OK, tall and well-dressed though oddly coiffured as he may be, the Administrator has "milky eyes" but still seems able to see perfectly well. It's not made clear why this detail is introduced. It certainly plays no role that I could find in Hunters. Maybe it will become significant in Sandworms.

Enter the Navigator, Edrik. We're supposed to think him fishlike, a point reinforced by his travelling in a "great armored aquarium". (There's no mention of how this giant floating container moves, by the way.) And told that he's mostly all brain, his body some sort of residual afterthought. (Who does that remind you of?)

Murbella rose from her throne as a sign that she looked down upon this delegation, not as a gesture of respect.

I'm glad they told us that (in lieu of showing it in the Guildsmen's reactions), otherwise I wouldn't have gotten it. In the cultures I'm familiar with, remaining sitting is the way to show one's perception of a disparity in power.

Introductions are made, blah blah blah, and then we get to the primary goal of this section, rewriting canon:

Murbella knew that most Navigators were so isolated and obscure they could barely communicate with normal humans. With brains as folded as the fabric of space, they could not utter a comprehensible sentence and communed instead with their even more bizarre and exotic Oracle of Time. Some Navigators, however, clung to shreds of their genetic past, intentionally "stunting themselves" so they could act as liaisons with mere humans.

I needn't mention that Frank Herbert never once mentioned any "Oracle of Time" in any of his Dune publications. This is a B&K special, or a misinterpretation of something they found in FH's papers.

More blah blah and recap of the current spice situation and its origins and then we get to the title line:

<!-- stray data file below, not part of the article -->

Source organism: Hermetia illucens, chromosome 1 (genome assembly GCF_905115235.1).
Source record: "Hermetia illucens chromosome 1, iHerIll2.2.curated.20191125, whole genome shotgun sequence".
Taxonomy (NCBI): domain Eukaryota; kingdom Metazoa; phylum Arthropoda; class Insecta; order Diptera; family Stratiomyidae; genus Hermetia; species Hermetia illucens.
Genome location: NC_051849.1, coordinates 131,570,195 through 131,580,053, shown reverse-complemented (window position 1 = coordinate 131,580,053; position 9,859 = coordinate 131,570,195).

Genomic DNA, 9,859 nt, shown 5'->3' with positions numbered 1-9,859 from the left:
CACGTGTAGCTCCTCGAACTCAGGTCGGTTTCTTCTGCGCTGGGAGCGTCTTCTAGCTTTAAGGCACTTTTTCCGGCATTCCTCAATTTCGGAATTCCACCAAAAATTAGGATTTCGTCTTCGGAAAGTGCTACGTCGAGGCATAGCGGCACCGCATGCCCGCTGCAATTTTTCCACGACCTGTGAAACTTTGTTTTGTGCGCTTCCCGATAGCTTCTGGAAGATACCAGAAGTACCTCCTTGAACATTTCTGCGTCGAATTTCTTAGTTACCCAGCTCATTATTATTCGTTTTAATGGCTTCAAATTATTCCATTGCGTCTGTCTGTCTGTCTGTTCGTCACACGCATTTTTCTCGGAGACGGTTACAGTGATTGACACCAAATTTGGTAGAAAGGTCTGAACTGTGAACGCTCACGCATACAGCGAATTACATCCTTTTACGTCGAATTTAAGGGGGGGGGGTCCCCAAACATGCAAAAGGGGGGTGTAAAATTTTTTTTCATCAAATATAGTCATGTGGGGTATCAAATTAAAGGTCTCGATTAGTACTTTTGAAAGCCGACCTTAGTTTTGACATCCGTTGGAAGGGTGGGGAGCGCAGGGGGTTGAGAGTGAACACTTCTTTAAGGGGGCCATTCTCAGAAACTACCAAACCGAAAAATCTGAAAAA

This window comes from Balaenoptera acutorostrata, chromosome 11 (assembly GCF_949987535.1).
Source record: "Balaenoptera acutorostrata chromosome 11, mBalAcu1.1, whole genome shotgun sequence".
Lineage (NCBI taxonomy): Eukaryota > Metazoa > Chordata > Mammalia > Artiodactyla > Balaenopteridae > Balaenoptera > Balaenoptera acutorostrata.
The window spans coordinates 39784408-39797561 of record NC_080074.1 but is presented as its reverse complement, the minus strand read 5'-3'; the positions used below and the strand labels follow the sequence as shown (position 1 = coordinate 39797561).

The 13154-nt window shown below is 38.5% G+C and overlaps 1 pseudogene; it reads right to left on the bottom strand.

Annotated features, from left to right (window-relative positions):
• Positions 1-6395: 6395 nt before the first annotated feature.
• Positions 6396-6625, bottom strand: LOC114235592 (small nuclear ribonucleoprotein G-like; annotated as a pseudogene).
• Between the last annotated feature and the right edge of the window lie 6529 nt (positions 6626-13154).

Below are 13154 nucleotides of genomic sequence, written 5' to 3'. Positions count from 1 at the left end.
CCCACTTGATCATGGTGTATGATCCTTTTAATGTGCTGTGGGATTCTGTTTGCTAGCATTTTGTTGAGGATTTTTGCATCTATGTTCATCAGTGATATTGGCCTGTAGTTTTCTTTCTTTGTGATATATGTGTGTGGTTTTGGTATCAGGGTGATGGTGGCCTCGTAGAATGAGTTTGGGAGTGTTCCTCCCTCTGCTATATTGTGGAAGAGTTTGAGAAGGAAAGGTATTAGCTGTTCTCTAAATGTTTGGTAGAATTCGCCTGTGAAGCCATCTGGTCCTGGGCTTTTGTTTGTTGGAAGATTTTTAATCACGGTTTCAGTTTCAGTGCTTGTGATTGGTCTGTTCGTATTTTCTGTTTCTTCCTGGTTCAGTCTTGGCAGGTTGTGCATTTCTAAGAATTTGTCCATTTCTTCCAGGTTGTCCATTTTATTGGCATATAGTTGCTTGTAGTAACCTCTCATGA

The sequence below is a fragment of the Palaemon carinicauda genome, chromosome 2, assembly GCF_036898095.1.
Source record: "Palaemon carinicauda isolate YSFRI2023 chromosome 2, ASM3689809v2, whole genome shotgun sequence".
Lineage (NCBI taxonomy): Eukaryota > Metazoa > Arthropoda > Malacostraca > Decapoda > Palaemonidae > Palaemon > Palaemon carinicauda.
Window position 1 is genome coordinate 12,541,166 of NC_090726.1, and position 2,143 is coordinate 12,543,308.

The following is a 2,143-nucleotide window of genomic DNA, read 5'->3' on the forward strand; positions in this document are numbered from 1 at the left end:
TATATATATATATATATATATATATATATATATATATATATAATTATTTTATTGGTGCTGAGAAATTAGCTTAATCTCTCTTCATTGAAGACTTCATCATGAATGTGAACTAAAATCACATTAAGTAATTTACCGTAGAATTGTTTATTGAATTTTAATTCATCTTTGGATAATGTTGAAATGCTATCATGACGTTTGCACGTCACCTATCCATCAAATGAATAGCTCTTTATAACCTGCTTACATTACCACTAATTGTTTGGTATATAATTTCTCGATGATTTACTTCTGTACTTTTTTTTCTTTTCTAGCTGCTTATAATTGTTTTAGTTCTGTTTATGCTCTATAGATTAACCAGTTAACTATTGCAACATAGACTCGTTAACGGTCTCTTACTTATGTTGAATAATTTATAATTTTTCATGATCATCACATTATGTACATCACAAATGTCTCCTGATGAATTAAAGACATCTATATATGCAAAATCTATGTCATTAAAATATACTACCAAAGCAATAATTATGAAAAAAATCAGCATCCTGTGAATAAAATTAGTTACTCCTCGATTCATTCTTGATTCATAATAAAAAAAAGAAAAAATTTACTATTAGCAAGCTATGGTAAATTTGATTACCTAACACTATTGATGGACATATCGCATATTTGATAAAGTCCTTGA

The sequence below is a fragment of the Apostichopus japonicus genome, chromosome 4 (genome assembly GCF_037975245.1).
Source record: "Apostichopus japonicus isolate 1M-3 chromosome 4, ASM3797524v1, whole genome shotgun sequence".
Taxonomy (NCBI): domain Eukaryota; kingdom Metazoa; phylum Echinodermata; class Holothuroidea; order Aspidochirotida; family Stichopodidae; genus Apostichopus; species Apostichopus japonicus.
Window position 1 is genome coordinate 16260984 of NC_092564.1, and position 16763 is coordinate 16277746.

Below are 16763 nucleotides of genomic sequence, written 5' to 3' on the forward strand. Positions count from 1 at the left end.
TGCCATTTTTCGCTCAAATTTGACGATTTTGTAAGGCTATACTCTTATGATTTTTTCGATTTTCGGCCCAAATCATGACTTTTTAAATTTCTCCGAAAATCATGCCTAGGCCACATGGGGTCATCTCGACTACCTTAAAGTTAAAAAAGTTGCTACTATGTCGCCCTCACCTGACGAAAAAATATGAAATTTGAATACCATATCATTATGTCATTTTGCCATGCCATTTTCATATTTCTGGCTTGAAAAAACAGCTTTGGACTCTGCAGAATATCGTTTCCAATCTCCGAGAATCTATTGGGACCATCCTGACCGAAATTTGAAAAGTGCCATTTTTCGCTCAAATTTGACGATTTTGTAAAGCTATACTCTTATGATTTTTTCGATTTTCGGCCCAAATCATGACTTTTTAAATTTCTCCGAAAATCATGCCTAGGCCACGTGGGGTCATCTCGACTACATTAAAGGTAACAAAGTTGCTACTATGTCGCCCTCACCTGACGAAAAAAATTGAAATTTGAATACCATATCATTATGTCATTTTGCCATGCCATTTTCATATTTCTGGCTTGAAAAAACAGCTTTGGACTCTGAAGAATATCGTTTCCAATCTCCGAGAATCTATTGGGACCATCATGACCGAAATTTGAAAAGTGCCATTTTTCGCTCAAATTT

Murbella curled her own lips downward in a frown. She remained on her feet. "You state these things as if we did not know them."

This could almost read as an accusation from a real fan to the current authors. A bit ironic, no?

More recap and description of the current situation (Chapterhouse desert growing, spice blows have occurred and "stunted sandworms" have appeared) and then this:

In contrast, the Spacing Guild—assuming the days of scarce melange were long over and the market was strong—did not make preparations for a possible shortage.

I don't know about you, but that doesn't sound like the Guild I was told about in earlier books. They were always stockpiling the spice, no?

They go back and forth until we get to the next bit of "canon rewriting": the new fallibility of the formerly perfectly functional Ixian navigational machines, now dismissed as "inferior substitutes" for a real Guild Navigator. (There's also a bit before this about Guild guilt in revealing the "landscape" of the Old Empire to the invading Honored Matres—a transgression used by Murbella to deprive them of further spice allotments from the BG. I haven't gone back through Old Canon yet to find corroboration for this. If you know of something, could you mention it in a comment?) We're told that the Guild never really relied on the Ixian devices. All of which is a clear contradiction of canon established in Heretics and Chapterhouse.

Think about it this way: if the Ixian and Scattering navigation systems weren't reliable, weren't Duncan and Sheeana taking a terrible risk (with no only their own lives but those of many others) in escaping from Chapterhouse in a ship equipped only with such systems? Sorry, but this just doesn't hold together.

But Brian and Kevin aren't through with canon yet:

Murbella had her own deceptions. The extravagant use of melange on Chapterhouse was mainly for show, a bluff. So far, the worms in the desert belt provided only a trickle of spice, but the Bene Gesserit kept the market open by freely selling melange from their copious stockpiles, implying that it came from the newborn worms in the arid belt.

I've already posted about this on both the Dune Novels BBS and my blog on MySpace. It's just plain WRONG. Worms do not produce any spice. Spice is produced from pre-spice mass which is exposed to air and sunlight on the surface following a spice blow. I know of nothing in any of the original Dune novels which specifically states otherwise. If you do, then please let me know.

Before the long night of the Honored Matres, Mother Superior Odrade had dispersed groups of Sisters in unguided no-ships across uncharted space.